According to Howard Zinn, most of what we are taught about history is “told from the point of view of governments, conquerors, diplomats and leaders” (Zinn, p. 9). He contends that selection, simplification and emphasis, are inevitable distortions; choices that must be made in order to tell a cogent story. But, “the historian’s distortion is more than technical, it is ideological” and “any chosen emphasis supports (whether the historian means to or not) some kind of interest, whether economic or political or racial or national or sexual” (Zinn, p. 8). Given this view, Zinn’s A People’s History of the United States is an attempt to add the viewpoints of those most often left out of historical narratives. He tells the landing of Columbus from the perspective of the Arawaks, the Civil War from the perspective of the slaves, the rise of industrialism from the perspective of the workers, the opeerations of government from the perspective of the women ignored by it, and the wars from the perspective of those who favored peace.
The writing in this book is plain, without being simple-minded. Because of the overwhelming task the historian has set for himself, he relies upon the linked stories of individuals and events to present broad movements and subcultures. “It was January, midwinter, when the pay envelopes distributed to weavers at one of the mills…showed that their wages, already too low to feed their families, had been reduced. They stopped their looms and walked out of the mill…soon 10,000 workers were on strike…the IWW organized mass meetings and parades…the governor ordered out the state police. A parade of strikers was attacked by police…this lead to rioting all that day…a striker, Anna LoPizzo, was shot and killed. Witnesses said a policeman did it, but the authorities arrested Joseph Ettor and another IWW organizer…Neither was at the scene of the shooting.” (Zinn, pp. 327-8). His images are clear and evocative, pitting the common people against a wealthy owner class and the government that supports their interests.
Zinn admits that “a ‘people’s history’ promises more than any one person can fulfill” and that “it is a history disrespectful of governments and respectful of people’s movements of resistance.” He explains this “makes it a biased account, one that leans in a certain direction. I am not troubled by that, because the mountain of history books under which we all stand leans so heavily in the other direction—so tremblingly respectful of states and statesmen and so disrespectful, by inattention, to people’s movements—that we need some counterforce to avoid being crushed into submission” (Zinn, p. 570).
There is an underlying political science theory that drives Zinn’s narrative: the historian straightforwardly expresses that he sees our government as created by wealthy elites to support their interests, and that it has been safeguarding those interests ever since. He puts forth the idea that most governments are interested in maintaining stability and will relinquish power and rights just enough to prevent rebellion from below. Concurring with Karl Marx, Professor Zinn describes our capitalist state as “pretending neutrality to maintain order, but serving the interests of the rich” (Zinn, p. 252). At times, the historian’s self-proclaimed “bias” and “distortion” leads to distorted conclusions. Chapter Sixteen, “A People’s War?” is an artless and comically unconvincing attempt to challenge the notion that World War II was not popular among the US masses and undemocratically foisted upon them. Conversely, in the same chapter, he presents China’s communist government as “the closest thing, in the long history of that ancient country, to a people’s government” (Zinn, p. 418). Perhaps compared to China’s dynasties, Mao’s regime was closer to “a people’s government;” but it was still a dictatorship with re-education camps and prisons for those who disagreed. It appears doctrinaire to attack the capitalist state for being in the hands of an elite minority while extolling the virtues of a dictatorship in the following paragraph. But such juxtapositions are rare for Zinn, and his version of our history presents consistent evidence of State collusion with wealthy elites to maintain stability in a system which benefits their association.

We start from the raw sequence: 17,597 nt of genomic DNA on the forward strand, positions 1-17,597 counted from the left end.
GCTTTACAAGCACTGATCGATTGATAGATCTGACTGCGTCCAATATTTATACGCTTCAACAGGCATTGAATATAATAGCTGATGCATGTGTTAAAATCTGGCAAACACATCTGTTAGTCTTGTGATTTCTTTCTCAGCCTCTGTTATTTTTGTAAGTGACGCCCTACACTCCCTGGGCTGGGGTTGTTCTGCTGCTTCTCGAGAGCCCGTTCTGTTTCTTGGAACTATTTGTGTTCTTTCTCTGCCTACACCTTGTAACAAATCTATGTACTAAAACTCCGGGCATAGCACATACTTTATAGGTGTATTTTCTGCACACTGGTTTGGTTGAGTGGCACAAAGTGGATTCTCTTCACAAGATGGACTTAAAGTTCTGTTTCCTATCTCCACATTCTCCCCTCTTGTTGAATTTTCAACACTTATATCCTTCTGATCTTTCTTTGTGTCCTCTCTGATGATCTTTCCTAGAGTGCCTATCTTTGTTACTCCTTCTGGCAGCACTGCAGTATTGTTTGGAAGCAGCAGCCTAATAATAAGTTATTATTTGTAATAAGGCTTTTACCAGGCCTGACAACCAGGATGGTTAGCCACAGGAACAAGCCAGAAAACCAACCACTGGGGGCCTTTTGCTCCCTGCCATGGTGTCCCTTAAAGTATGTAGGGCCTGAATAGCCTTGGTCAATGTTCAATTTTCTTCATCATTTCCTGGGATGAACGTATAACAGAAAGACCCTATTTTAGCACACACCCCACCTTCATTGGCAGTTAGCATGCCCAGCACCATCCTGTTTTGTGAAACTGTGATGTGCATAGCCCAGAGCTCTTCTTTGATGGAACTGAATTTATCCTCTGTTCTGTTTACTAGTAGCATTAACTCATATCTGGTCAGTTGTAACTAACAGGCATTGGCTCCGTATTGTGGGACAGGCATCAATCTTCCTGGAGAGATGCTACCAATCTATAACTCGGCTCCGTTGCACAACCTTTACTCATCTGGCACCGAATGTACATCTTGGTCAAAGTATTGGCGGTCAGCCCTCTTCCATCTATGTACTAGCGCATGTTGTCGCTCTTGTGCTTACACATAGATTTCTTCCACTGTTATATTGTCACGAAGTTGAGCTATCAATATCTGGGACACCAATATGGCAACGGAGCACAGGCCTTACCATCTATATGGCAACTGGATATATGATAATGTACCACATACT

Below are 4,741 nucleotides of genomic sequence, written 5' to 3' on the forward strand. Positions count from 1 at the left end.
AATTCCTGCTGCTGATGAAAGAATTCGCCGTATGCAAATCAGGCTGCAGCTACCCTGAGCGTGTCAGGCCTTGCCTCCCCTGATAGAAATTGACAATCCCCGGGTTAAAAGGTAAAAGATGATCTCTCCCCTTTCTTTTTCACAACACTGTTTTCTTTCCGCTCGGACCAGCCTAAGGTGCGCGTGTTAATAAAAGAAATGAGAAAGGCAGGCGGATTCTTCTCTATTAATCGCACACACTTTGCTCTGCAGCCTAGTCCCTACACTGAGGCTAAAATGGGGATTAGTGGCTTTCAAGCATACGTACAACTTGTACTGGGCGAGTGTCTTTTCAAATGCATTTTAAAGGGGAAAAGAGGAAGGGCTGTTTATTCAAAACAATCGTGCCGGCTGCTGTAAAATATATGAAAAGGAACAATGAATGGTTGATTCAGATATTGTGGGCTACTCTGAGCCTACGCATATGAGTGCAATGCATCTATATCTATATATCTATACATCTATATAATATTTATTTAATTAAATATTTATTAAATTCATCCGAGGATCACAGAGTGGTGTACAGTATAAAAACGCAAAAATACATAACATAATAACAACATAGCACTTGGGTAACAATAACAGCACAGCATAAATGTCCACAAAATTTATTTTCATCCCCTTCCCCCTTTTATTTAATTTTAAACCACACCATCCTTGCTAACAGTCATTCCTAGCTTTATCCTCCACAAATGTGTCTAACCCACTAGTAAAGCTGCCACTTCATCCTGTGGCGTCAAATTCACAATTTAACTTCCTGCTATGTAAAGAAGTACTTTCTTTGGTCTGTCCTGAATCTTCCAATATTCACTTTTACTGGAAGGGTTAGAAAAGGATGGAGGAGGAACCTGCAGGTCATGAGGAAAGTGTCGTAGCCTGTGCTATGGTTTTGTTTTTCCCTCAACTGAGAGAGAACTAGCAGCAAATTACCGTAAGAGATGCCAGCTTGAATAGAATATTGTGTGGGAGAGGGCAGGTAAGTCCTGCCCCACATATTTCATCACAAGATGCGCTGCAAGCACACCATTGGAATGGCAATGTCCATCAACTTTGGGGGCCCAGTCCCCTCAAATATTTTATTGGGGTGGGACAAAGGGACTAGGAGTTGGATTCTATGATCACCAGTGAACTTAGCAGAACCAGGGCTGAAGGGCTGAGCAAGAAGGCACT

Whether or not the reader agrees with Professor Zinn’s political paradigm, there is a great deal to learn from his topics. A People’s History of the United States provides significant puzzle pieces to our picture of the past. It is uniquely compiled and sensitively reveals the paths of the disenfranchised through our nation’s evolution. He focuses upon groups that are under-represented in our government and under-represented in the discussion of our past. Their stories are the stories of the rest of us: immigrants, activists, minorities, women and workers. People who influenced the evolution of our country and without whom neither our nation nor our history is complete.
Zinn, Howard. A People’s History of the United States. New York: Harper & Row Publishers, Inc., 1980.